As many of you know, PT's production of THE LION, THE WITCH AND THE WARDROBE is now on the road. This past weekend the gang spent some time at the Clarke Theatre in Mission, and on Thursday they leave for Kelowna and Kamloops. Over the next few weeks the cast and crew will be blogging with stories and pictures from their experiences on the road called "Tales From the Tour". Read on for another entry from tour Technical Director, Lauchlin Johnston:
|Tour TD Lauchlin Johnston at the Clarke Theatre|
The first thing that struck me about the Clarke Foundation Theatre in Mission is the absolute lack of curves in the design of the interior. In the place of a more conventional theatre interior with gently curving banks of seats and curved balcony facing a rectangular proscenium, the Clarke Theatre features seats arranged in wide V-shaped rows, geometric balcony fronts and a double-proscenium made up of two layers forming a quadrilateral opening. It’s very striking and frames Omanie’s elegantly simple set beautifully. It seems that the acoustics benefit greatly too from all the flat planes – despite the seven hundred seats Kaitlin and Mack still felt very close.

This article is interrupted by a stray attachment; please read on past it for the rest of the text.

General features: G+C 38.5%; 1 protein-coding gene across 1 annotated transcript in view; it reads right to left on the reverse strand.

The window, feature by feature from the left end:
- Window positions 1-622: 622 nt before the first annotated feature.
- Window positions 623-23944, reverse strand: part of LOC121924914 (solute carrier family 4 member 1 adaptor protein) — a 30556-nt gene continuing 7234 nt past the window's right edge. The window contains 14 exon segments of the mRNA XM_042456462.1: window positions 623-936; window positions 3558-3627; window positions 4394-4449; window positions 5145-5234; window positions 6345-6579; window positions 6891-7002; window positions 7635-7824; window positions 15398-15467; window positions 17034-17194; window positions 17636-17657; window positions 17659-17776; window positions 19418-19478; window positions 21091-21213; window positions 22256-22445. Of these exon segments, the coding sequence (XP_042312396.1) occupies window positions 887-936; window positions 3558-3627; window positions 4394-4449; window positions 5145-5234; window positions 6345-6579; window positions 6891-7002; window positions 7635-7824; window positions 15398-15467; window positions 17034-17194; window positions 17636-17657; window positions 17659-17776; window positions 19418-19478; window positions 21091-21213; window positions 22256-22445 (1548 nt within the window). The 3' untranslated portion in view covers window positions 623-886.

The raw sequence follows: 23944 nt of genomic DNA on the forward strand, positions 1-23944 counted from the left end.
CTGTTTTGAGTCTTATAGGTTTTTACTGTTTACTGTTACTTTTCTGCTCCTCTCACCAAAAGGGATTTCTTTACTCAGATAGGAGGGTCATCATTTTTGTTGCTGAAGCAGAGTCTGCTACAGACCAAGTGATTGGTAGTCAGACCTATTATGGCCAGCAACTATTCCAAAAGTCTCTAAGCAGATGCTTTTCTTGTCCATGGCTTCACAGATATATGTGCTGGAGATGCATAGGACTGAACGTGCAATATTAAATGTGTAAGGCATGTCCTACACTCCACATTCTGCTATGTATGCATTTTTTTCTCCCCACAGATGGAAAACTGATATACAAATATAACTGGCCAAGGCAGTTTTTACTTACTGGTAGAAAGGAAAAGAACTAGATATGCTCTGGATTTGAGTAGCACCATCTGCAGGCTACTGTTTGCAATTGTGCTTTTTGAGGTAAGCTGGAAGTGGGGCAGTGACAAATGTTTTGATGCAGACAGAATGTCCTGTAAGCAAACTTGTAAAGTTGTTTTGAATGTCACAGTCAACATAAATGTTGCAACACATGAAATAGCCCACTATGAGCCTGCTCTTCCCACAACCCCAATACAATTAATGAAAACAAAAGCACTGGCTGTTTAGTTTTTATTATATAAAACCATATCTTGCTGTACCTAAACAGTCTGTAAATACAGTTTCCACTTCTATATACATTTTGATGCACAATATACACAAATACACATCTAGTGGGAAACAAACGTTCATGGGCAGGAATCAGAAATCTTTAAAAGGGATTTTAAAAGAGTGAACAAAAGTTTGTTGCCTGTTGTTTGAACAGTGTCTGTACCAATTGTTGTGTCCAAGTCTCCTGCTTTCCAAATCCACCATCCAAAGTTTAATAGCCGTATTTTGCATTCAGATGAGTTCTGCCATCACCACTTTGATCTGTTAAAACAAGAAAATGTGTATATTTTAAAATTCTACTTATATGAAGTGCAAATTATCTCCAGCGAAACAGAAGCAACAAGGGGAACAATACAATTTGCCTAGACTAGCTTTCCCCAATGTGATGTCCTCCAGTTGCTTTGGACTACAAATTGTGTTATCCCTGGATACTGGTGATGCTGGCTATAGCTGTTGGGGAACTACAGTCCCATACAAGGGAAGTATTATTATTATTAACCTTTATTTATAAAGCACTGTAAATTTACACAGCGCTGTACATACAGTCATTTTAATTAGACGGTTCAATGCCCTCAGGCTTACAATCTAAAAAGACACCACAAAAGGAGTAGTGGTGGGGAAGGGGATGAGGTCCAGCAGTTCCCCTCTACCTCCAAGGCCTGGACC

As lighting designer on this tour I’ve been enjoying the opportunity to re-imagine the lighting for The Lion, the Witch and the Wardrobe in many different spaces and with many different equipment inventories. The lighting cue list remains the same, but the execution of the visual aspect of each cue is different for every venue, much in the same way that our sound cues will sound slightly different when played over the different sound systems we encounter. It’s the same show everywhere, but there are always new discoveries.
The highlight of our visit to the Clarke Theatre came directly after our student matinee. Our stage manager Laura and I were waiting in the booth for the audience to clear when through the open booth door one boy yelled “You guys did a great job back here! Thank you!” and then ran away. We had just been talking about how well the student audiences respond to the subtle theatricality of the play, and how on some level some of them must be aware of the intricate layers of text, physicality, sound and light that go into the storytelling – and that right there was proof.